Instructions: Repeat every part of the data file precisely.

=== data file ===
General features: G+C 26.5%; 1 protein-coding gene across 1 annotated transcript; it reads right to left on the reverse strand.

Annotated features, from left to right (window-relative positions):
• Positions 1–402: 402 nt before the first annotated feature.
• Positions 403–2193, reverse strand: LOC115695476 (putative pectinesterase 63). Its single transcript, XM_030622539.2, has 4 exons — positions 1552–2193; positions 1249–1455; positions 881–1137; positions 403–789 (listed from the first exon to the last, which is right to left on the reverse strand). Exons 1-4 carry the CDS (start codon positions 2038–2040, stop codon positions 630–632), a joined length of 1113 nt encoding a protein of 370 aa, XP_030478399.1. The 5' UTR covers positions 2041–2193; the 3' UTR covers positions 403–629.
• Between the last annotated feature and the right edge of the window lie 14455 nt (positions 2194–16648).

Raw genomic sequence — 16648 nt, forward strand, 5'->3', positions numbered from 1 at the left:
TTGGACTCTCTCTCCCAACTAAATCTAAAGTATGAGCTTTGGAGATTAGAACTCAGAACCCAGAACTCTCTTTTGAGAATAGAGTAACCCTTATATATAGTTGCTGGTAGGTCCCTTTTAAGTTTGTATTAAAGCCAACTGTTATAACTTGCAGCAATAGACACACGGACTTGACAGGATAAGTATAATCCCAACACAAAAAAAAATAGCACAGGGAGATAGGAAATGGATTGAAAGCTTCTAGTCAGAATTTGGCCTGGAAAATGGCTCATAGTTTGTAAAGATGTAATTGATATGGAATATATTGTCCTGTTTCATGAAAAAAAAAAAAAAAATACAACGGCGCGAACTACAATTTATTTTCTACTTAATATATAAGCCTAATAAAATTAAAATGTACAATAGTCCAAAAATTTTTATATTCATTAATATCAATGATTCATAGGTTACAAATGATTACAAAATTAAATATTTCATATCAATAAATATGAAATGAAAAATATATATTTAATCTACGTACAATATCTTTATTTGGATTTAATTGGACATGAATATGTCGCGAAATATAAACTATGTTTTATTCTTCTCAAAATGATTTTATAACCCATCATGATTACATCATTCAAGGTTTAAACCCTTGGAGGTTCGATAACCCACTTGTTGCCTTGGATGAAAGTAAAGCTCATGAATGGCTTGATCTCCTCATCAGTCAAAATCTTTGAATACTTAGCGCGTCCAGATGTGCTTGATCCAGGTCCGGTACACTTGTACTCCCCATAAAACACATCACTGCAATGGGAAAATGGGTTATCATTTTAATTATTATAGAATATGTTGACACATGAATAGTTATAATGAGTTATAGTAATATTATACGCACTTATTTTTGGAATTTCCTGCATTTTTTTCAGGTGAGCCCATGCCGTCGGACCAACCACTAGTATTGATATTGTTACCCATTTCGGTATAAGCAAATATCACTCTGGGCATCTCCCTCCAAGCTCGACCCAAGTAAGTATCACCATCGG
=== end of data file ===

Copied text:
General features: G+C 26.5%; 1 protein-coding gene across 1 annotated transcript; it reads right to left on the reverse strand.

Annotated features, from left to right (window-relative positions):
• Positions 1–402: 402 nt before the first annotated feature.
• Positions 403–2193, reverse strand: LOC115695476 (putative pectinesterase 63). Its single transcript, XM_030622539.2, has 4 exons — positions 1552–2193; positions 1249–1455; positions 881–1137; positions 403–789 (listed from the first exon to the last, which is right to left on the reverse strand). Exons 1-4 carry the CDS (start codon positions 2038–2040, stop codon positions 630–632), a joined length of 1113 nt encoding a protein of 370 aa, XP_030478399.1. The 5' UTR covers positions 2041–2193; the 3' UTR covers positions 403–629.
• Between the last annotated feature and the right edge of the window lie 14455 nt (positions 2194–16648).

Raw genomic sequence — 16648 nt, forward strand, 5'->3', positions numbered from 1 at the left:
TTGGACTCTCTCTCCCAACTAAATCTAAAGTATGAGCTTTGGAGATTAGAACTCAGAACCCAGAACTCTCTTTTGAGAATAGAGTAACCCTTATATATAGTTGCTGGTAGGTCCCTTTTAAGTTTGTATTAAAGCCAACTGTTATAACTTGCAGCAATAGACACACGGACTTGACAGGATAAGTATAATCCCAACACAAAAAAAAATAGCACAGGGAGATAGGAAATGGATTGAAAGCTTCTAGTCAGAATTTGGCCTGGAAAATGGCTCATAGTTTGTAAAGATGTAATTGATATGGAATATATTGTCCTGTTTCATGAAAAAAAAAAAAAAAATACAACGGCGCGAACTACAATTTATTTTCTACTTAATATATAAGCCTAATAAAATTAAAATGTACAATAGTCCAAAAATTTTTATATTCATTAATATCAATGATTCATAGGTTACAAATGATTACAAAATTAAATATTTCATATCAATAAATATGAAATGAAAAATATATATTTAATCTACGTACAATATCTTTATTTGGATTTAATTGGACATGAATATGTCGCGAAATATAAACTATGTTTTATTCTTCTCAAAATGATTTTATAACCCATCATGATTACATCATTCAAGGTTTAAACCCTTGGAGGTTCGATAACCCACTTGTTGCCTTGGATGAAAGTAAAGCTCATGAATGGCTTGATCTCCTCATCAGTCAAAATCTTTGAATACTTAGCGCGTCCAGATGTGCTTGATCCAGGTCCGGTACACTTGTACTCCCCATAAAACACATCACTGCAATGGGAAAATGGGTTATCATTTTAATTATTATAGAATATGTTGACACATGAATAGTTATAATGAGTTATAGTAATATTATACGCACTTATTTTTGGAATTTCCTGCATTTTTTTCAGGTGAGCCCATGCCGTCGGACCAACCACTAGTATTGATATTGTTACCCATTTCGGTATAAGCAAATATCACTCTGGGCATCTCCCTCCAAGCTCGACCCAAGTAAGTATCACCATCGG